In the testosterone-treated group, there was a small but nonsignificant increase in PSA of 0.34 ± 0.89 ng/L, 0.42 ± 1.02 ng/L, and 0.38 ± 0.76 ng/L at months 1, 3, and 6, respectively. The change in the plasma PSA levels from baseline to 12 months was similar (0.1 ± 0.8 vs 0.4 ± 1.2 ng/L [mean ± SD]), in the testosterone and placebo groups, respectively (p =.47). A similar number of subjects in each group (6 in the testosterone-treated group and 5 in the placebo group) developed an elevated PSA (>5 ng/L) at some time during the study.

There were no differences in either LDL cholesterol (p =.21) or triglyceride (p =.26) levels between the groups. At 12 months, plasma HDL levels decreased by 0.128 ± 0.03 (mean ± SD) mmol/L and increased by 0.148 ± 0.0 (mean ± SD) mmol/L in the testosterone and placebo groups, respectively (p =.03).

Hematocrit increased by 2% over 12 months in the testosterone group and did not change in the placebo group (p =.026). After 6 and 12 months, 5 (14.7%) and 2 (6.3%) subjects, respectively, in the testosterone-treated group had a hematocrit greater than 50%, whereas none of the subjects in the placebo group did (p =.012).

There were no changes in either systolic or diastolic blood pressure at any time during the course of the study.

Discussion

This study has demonstrated that a standard dose of oral testosterone undecanoate administered for 12 months to older men without overt hypogonadism increases muscle mass and decreases fat mass. The decrease in body fat may be of significance, as it has been shown that the combination of adipose excess and muscle loss in older persons (the “fat frail”) results in markedly increased morbidity (13).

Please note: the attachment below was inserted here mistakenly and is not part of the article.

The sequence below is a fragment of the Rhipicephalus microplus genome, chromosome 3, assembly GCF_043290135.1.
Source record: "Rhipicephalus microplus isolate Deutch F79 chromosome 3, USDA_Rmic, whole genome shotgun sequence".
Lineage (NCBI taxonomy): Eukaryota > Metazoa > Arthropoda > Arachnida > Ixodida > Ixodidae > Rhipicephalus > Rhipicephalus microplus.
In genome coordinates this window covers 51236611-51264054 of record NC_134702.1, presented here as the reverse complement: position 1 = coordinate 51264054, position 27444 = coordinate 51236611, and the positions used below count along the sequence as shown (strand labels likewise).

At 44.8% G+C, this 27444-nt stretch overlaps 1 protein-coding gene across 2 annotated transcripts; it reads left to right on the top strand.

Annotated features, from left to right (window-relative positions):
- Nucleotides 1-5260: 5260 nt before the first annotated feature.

Our intention in this study was to investigate men with borderline low plasma testosterone concentrations resulting from normal aging, and to exclude those who were frankly hypogonadal. Because SHBG increases with age, we utilized the FTI to define our population group. Although the FTI has limitations and its use is controversial (24,25), it does correlate significantly with a marker of testosterone action, namely muscle mass (4). We chose the range of 0.3–0.5 based on a study of 214 healthy men aged 19–83 years. When the FTI was above 0.3, the TT was always above 8 nmol/L, the cut-off used to diagnose hypogonadism in Australia. Of those aged 19–30 years (n = 56), all had an FTI above 0.5 and a cBT above 3.09 nmol/L [the lower reference value for cBT, calculated as 2 SD below the mean for male blood donors aged 19–29 years (23)]. Their mean cBT was 6.92 nmol/L (range: 3.26 nmol/L to 13.46 nmol/L). The cBT values of the aging men included in our study were low, relative to healthy young males, and also correlated well with the calculated FTI.

The dose of oral testosterone (Andriol) chosen has been widely used throughout the world to treat hypogonadal men (26). In accordance with known pharmacokinetics, plasma TT, FTI, and cBT increased 4 hours after the morning dose. Trough levels of TT were decreased due to a significant and sustained reduction in SHBG. The suppression of LH and FSH reflected the efficacy of the dose used.